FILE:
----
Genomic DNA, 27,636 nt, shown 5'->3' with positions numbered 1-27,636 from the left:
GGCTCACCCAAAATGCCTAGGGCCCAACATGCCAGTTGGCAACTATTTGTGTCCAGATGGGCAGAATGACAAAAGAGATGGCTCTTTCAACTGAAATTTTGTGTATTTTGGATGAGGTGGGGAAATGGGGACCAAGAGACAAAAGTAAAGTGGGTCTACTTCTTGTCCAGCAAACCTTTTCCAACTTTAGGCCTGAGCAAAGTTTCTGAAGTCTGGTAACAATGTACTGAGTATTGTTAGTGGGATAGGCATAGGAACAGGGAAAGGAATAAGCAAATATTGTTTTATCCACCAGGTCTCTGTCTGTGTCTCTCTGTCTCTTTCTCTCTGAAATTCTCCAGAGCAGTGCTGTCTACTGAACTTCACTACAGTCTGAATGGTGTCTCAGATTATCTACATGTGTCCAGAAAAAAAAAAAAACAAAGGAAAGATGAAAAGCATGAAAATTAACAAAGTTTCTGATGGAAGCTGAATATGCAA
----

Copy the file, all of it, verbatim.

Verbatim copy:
Genomic DNA, 27,636 nt, shown 5'->3' with positions numbered 1-27,636 from the left:
GGCTCACCCAAAATGCCTAGGGCCCAACATGCCAGTTGGCAACTATTTGTGTCCAGATGGGCAGAATGACAAAAGAGATGGCTCTTTCAACTGAAATTTTGTGTATTTTGGATGAGGTGGGGAAATGGGGACCAAGAGACAAAAGTAAAGTGGGTCTACTTCTTGTCCAGCAAACCTTTTCCAACTTTAGGCCTGAGCAAAGTTTCTGAAGTCTGGTAACAATGTACTGAGTATTGTTAGTGGGATAGGCATAGGAACAGGGAAAGGAATAAGCAAATATTGTTTTATCCACCAGGTCTCTGTCTGTGTCTCTCTGTCTCTTTCTCTCTGAAATTCTCCAGAGCAGTGCTGTCTACTGAACTTCACTACAGTCTGAATGGTGTCTCAGATTATCTACATGTGTCCAGAAAAAAAAAAAAACAAAGGAAAGATGAAAAGCATGAAAATTAACAAAGTTTCTGATGGAAGCTGAATATGCAA